Venue Capital One (very close to Nottingham railway station; google map).



28th March 2017 -- Forensics, Genealogy and Richard III.

Speaker Prof. Kevin Schürer (University of Leicester).

Title Richard III by numbers: How forensic statistics nailed the identity of the last Plantagenet.

Venue Lecture Theatre 2, Centre for Medicine, University of Leicester.

Abstract The story of how the body of Richard III was discovered in a Leicester car park went global in 2013. The discovery and subsequent identification of the skeleton of Richard III beyond any reasonable doubt, was a triumph of multidisciplinary teamwork.

What is less well known is that statistical methods used in forensics and many other disciplines were used by the Leicester Research Team to bring all this evidence together to declare these were the mortal remains of the 'last Plantagenet'.

In this talk Prof. Schürer will describe the fascinating step by step story of how the team used forensic statistical methods. These underpinned the multidisciplinary detective work to link Richard’s body with his present day relatives that led to the reinternment of England’s re-discovered lost monarch.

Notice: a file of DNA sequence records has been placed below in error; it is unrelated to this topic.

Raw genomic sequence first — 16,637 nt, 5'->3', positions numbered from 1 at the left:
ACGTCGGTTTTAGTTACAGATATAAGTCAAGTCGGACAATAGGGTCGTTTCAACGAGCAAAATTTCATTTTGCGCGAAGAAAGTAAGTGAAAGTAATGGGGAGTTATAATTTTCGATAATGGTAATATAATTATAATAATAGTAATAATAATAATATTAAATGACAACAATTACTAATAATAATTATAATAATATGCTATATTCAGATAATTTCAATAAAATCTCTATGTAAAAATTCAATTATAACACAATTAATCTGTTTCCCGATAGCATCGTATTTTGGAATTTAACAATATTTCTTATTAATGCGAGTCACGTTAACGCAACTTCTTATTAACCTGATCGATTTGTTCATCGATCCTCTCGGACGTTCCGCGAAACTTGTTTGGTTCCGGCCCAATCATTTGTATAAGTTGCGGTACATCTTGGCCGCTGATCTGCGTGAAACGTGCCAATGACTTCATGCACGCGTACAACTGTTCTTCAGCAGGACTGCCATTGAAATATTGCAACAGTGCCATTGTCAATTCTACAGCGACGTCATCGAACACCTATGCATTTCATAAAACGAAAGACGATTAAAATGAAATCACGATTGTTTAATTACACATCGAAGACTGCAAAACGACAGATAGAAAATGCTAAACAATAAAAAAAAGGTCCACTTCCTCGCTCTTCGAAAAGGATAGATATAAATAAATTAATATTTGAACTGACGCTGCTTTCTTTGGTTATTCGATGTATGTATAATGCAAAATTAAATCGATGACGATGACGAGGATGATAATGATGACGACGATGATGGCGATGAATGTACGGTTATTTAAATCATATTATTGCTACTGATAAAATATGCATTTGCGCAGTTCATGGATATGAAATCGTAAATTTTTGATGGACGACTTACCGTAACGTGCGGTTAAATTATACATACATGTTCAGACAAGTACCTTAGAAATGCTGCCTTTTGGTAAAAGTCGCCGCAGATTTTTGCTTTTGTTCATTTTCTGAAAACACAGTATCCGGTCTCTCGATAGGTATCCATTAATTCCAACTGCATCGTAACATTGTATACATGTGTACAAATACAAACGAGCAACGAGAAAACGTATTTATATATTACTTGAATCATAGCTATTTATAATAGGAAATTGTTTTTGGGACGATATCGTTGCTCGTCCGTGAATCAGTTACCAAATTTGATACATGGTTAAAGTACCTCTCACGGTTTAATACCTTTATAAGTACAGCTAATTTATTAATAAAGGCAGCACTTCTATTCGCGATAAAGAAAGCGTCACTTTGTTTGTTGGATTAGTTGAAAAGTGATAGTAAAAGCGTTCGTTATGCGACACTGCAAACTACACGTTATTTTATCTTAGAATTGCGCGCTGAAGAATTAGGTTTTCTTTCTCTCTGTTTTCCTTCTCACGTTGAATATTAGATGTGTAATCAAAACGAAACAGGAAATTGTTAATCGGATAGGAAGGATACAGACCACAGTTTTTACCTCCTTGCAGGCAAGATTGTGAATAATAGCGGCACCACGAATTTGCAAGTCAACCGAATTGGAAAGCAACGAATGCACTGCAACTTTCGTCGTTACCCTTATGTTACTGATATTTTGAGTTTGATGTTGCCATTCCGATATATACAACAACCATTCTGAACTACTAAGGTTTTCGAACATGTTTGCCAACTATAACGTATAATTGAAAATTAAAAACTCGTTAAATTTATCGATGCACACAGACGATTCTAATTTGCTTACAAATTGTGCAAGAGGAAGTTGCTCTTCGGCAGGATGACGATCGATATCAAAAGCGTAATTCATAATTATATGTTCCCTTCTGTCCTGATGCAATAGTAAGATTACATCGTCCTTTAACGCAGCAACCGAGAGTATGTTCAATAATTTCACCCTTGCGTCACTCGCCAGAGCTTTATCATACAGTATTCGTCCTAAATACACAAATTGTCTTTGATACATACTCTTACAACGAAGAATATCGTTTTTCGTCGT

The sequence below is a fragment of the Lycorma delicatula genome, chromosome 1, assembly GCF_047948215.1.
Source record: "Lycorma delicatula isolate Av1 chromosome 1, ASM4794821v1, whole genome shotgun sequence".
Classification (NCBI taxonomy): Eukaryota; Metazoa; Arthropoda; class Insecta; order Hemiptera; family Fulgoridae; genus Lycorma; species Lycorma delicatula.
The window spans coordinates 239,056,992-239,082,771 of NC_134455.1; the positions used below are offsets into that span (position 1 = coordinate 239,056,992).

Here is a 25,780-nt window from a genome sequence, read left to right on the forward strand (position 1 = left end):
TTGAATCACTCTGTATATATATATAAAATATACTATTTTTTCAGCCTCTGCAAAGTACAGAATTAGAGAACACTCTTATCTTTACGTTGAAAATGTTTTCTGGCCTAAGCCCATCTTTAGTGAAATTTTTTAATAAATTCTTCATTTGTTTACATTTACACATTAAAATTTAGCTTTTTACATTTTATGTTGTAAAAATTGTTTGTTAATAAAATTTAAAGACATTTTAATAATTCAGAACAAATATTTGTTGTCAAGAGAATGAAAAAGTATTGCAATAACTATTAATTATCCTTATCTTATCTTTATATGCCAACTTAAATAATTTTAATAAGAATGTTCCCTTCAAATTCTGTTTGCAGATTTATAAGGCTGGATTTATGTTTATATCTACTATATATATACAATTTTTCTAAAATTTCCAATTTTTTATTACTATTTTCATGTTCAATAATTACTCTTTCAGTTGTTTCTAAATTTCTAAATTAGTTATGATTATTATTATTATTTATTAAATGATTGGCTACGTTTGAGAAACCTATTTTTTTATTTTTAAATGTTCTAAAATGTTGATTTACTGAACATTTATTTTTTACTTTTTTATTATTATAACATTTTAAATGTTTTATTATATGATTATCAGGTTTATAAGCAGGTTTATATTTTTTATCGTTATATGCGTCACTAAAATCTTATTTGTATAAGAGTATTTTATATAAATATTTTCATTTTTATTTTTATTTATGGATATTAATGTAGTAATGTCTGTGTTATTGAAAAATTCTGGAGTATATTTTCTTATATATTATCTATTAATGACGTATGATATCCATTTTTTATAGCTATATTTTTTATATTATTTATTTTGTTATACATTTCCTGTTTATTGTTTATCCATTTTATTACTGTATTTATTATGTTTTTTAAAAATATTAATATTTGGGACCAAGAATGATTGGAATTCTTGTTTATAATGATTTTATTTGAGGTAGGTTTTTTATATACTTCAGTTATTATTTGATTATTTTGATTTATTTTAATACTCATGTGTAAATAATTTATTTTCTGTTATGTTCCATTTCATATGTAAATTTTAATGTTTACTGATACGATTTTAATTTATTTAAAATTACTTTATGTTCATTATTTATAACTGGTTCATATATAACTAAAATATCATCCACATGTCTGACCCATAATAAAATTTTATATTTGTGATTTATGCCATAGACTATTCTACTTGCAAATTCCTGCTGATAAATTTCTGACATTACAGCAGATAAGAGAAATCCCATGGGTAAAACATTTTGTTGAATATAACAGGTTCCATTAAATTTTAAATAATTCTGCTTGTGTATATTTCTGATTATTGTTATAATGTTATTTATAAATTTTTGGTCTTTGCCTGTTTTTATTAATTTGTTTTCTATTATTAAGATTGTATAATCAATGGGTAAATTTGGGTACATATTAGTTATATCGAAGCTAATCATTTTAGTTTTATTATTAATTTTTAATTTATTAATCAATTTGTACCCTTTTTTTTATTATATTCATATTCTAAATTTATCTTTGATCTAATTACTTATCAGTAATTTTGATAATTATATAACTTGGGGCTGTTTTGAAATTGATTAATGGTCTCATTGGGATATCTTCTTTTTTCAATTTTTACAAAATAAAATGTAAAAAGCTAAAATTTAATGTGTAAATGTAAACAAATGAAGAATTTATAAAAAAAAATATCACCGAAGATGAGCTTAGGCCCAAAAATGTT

3rd November 2016 -- A pollster and a politician

Speakers Michael Turner (BMG Research) and Nick Palmer (Maths graduate and MP 1997-2010).

Talk titles
(MT) A painful pursuit of accuracy: challenges faced by an industry that seems determined to self-harm

(NP) Misleading opinion? How do politicians use polls?

Venue Mathematical Sciences Building, University of Nottingham.

Abstracts

(MT)
Dr Michael Turner outlines the obstacles faced by opinion pollsters with a frank examination of the numbers that have helped to shape social and political debate in Britain. Pulling no punches, the talk gives an insider's perspective of the five major issues that pollsters face: money, sampling, adjustments, regulation and unfortunately you, the general public.

(NP)
Leading and following opinion
Accurate predictions
     Age, class, salience, passion
     Was the General Election a sampling error?
     Panels vs face to face
     Large samples vs multiple samples
     Are trends predictive?
The naughty step
     Misleading the public: leading questions
     Misleading the interviewees: push polling
     Misleading yourself: selective interpretation
Why politics needs polls



5th May 2016 -- Statistical modelling in elite sport